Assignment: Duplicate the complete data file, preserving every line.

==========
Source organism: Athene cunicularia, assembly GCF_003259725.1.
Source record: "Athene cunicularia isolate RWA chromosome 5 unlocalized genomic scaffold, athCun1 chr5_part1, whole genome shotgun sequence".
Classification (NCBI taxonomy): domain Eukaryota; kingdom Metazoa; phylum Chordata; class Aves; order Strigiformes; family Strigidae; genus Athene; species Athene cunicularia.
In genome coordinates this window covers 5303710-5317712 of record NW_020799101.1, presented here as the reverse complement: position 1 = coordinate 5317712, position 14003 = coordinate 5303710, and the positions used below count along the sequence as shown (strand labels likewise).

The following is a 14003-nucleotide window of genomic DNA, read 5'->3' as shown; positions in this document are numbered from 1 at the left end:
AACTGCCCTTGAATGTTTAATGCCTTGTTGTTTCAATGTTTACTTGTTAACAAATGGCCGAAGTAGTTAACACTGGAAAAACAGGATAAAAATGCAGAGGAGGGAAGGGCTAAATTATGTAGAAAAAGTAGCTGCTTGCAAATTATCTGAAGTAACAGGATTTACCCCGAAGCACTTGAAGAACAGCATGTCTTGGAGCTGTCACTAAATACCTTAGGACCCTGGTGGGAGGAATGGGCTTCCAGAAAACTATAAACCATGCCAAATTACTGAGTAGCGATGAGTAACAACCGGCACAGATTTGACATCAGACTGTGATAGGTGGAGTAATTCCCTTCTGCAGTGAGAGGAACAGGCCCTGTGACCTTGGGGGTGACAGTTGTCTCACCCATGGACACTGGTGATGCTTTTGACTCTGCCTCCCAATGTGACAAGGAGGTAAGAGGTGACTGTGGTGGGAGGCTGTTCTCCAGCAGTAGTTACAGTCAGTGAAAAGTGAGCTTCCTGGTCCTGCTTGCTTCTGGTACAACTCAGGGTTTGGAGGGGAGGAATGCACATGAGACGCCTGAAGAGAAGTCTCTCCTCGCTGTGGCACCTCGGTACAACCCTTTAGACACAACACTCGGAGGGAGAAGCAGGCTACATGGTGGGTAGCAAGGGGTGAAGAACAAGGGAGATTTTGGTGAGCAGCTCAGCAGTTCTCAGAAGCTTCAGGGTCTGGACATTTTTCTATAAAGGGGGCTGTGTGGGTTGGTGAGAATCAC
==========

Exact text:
Source organism: Athene cunicularia, assembly GCF_003259725.1.
Source record: "Athene cunicularia isolate RWA chromosome 5 unlocalized genomic scaffold, athCun1 chr5_part1, whole genome shotgun sequence".
Classification (NCBI taxonomy): domain Eukaryota; kingdom Metazoa; phylum Chordata; class Aves; order Strigiformes; family Strigidae; genus Athene; species Athene cunicularia.
In genome coordinates this window covers 5303710-5317712 of record NW_020799101.1, presented here as the reverse complement: position 1 = coordinate 5317712, position 14003 = coordinate 5303710, and the positions used below count along the sequence as shown (strand labels likewise).

The following is a 14003-nucleotide window of genomic DNA, read 5'->3' as shown; positions in this document are numbered from 1 at the left end:
AACTGCCCTTGAATGTTTAATGCCTTGTTGTTTCAATGTTTACTTGTTAACAAATGGCCGAAGTAGTTAACACTGGAAAAACAGGATAAAAATGCAGAGGAGGGAAGGGCTAAATTATGTAGAAAAAGTAGCTGCTTGCAAATTATCTGAAGTAACAGGATTTACCCCGAAGCACTTGAAGAACAGCATGTCTTGGAGCTGTCACTAAATACCTTAGGACCCTGGTGGGAGGAATGGGCTTCCAGAAAACTATAAACCATGCCAAATTACTGAGTAGCGATGAGTAACAACCGGCACAGATTTGACATCAGACTGTGATAGGTGGAGTAATTCCCTTCTGCAGTGAGAGGAACAGGCCCTGTGACCTTGGGGGTGACAGTTGTCTCACCCATGGACACTGGTGATGCTTTTGACTCTGCCTCCCAATGTGACAAGGAGGTAAGAGGTGACTGTGGTGGGAGGCTGTTCTCCAGCAGTAGTTACAGTCAGTGAAAAGTGAGCTTCCTGGTCCTGCTTGCTTCTGGTACAACTCAGGGTTTGGAGGGGAGGAATGCACATGAGACGCCTGAAGAGAAGTCTCTCCTCGCTGTGGCACCTCGGTACAACCCTTTAGACACAACACTCGGAGGGAGAAGCAGGCTACATGGTGGGTAGCAAGGGGTGAAGAACAAGGGAGATTTTGGTGAGCAGCTCAGCAGTTCTCAGAAGCTTCAGGGTCTGGACATTTTTCTATAAAGGGGGCTGTGTGGGTTGGTGAGAATCAC